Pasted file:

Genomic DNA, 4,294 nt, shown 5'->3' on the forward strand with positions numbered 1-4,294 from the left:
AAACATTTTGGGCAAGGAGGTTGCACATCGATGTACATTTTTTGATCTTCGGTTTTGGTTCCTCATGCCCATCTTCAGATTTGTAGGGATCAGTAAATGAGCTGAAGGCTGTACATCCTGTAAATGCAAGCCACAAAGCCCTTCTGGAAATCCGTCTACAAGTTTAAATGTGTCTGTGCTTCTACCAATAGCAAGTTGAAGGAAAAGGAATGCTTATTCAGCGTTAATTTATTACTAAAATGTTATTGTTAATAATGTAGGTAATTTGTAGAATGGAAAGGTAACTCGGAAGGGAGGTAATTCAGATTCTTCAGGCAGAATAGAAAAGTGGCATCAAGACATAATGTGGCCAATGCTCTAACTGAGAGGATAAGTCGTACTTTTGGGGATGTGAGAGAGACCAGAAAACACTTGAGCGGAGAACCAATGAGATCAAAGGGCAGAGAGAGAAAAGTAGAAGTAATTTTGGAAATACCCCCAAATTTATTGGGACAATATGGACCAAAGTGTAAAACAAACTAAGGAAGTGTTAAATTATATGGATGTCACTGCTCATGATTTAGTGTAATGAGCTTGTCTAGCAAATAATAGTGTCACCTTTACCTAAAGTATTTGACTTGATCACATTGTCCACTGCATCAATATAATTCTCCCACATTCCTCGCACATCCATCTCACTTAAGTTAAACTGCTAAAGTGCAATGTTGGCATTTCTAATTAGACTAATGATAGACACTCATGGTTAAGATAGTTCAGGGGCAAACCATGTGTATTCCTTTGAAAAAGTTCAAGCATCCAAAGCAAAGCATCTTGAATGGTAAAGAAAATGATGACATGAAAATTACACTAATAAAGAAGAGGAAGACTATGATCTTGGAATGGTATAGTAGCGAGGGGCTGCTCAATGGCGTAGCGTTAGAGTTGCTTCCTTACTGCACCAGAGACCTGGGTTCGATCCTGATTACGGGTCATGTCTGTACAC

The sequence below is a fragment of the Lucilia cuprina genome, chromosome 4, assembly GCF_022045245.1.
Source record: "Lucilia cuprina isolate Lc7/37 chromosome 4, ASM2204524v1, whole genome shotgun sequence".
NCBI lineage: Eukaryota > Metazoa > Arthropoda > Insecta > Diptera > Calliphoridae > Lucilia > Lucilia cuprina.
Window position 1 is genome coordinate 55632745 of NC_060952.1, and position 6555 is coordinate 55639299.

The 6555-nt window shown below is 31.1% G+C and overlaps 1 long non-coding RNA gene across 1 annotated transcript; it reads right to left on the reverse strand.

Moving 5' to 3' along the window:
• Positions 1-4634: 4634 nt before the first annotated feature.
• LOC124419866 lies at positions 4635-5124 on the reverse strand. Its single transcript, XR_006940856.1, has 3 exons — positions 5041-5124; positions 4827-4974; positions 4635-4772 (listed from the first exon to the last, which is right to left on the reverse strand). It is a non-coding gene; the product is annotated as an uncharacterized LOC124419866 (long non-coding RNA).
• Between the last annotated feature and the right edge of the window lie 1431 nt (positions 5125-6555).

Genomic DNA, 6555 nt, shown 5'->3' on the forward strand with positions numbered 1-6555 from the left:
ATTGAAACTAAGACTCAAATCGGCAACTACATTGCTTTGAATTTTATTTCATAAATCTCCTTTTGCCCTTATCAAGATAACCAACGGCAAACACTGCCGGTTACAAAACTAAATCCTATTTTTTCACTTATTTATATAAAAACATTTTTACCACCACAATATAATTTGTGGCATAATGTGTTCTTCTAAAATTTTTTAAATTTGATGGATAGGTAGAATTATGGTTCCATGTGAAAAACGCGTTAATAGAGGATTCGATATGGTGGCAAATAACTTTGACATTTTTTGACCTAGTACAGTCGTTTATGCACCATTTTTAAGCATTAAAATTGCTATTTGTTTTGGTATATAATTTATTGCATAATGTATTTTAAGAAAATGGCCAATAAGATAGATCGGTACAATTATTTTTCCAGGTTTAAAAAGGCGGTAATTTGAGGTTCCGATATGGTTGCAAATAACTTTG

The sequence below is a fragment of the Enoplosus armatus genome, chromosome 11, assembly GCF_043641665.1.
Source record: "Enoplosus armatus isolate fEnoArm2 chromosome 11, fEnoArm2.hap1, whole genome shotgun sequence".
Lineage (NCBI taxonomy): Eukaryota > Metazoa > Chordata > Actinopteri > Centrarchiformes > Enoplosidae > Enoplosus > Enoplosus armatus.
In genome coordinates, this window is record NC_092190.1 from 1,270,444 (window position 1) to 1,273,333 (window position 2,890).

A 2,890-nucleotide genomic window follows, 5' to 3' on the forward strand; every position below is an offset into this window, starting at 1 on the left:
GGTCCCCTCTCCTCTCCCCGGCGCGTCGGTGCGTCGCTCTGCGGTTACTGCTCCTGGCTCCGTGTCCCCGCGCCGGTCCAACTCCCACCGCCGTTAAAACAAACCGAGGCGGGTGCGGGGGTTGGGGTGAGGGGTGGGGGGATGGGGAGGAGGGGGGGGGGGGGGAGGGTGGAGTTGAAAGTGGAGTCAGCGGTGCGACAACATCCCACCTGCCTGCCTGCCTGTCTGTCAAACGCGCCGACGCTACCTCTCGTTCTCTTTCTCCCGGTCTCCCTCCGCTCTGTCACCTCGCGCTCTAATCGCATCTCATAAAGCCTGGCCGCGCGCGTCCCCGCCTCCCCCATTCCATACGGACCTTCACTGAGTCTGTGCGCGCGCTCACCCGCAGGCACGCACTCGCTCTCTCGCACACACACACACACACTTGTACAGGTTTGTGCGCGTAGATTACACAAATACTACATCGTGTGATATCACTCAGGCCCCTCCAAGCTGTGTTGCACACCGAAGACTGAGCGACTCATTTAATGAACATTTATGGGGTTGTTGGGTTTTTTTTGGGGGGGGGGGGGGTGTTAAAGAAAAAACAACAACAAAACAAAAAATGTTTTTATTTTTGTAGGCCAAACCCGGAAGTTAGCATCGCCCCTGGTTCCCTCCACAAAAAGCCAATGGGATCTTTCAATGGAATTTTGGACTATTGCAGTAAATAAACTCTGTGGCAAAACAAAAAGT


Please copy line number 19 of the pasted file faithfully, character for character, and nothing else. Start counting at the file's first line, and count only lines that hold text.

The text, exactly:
GGTCCCCTCTCCTCTCCCCGGCGCGTCGGTGCGTCGCTCTGCGGTTACTGCTCCTGGCTCCGTGTCCCCGCGCCGGTCCAACTCCCACCGCCGTTAAAACAAACCGAGGCGGGTGCGGGGGTTGGGGTGAGGGGTGGGGGGATGGGGAGGAGGGGGGGGGGGGGGAGGGTGGAGTTGAAAGTGGAGTCAGCGGTGCGACAACATCCCACCTGCCTGCCTGCCTGTCTGTCAAACGCGCCGACGCTACCTCTCGTTCTCTTTCTCCCGGTCTCCCTCCGCTCTGTCACCTCGCGCTCTAATCGCATCTCATAAAGCCTGGCCGCGCGCGTCCCCGCCTCCCCCATTCCATACGGACCTTCACTGAGTCTGTGCGCGCGCTCACCCGCAGGCACGCACTCGCTCTCTCGCACACACACACACACACTTGTACAGGTTTGTGCGCGTAGATTACACAAATACTACATCGTGTGATATCACTCAGGCCCCTCCAAGCTGTGTTGCACACCGAAGACTGAGCGACTCATTTAATGAACATTTATGGGGTTGTTGGGTTTTTTTTGGGGGGGGGGGGGGTGTTAAAGAAAAAACAACAACAAAACAAAAAATGTTTTTATTTTTGTAGGCCAAACCCGGAAGTTAGCATCGCCCCTGGTTCCCTCCACAAAAAGCCAATGGGATCTTTCAATGGAATTTTGGACTATTGCAGTAAATAAACTCTGTGGCAAAACAAAAAGT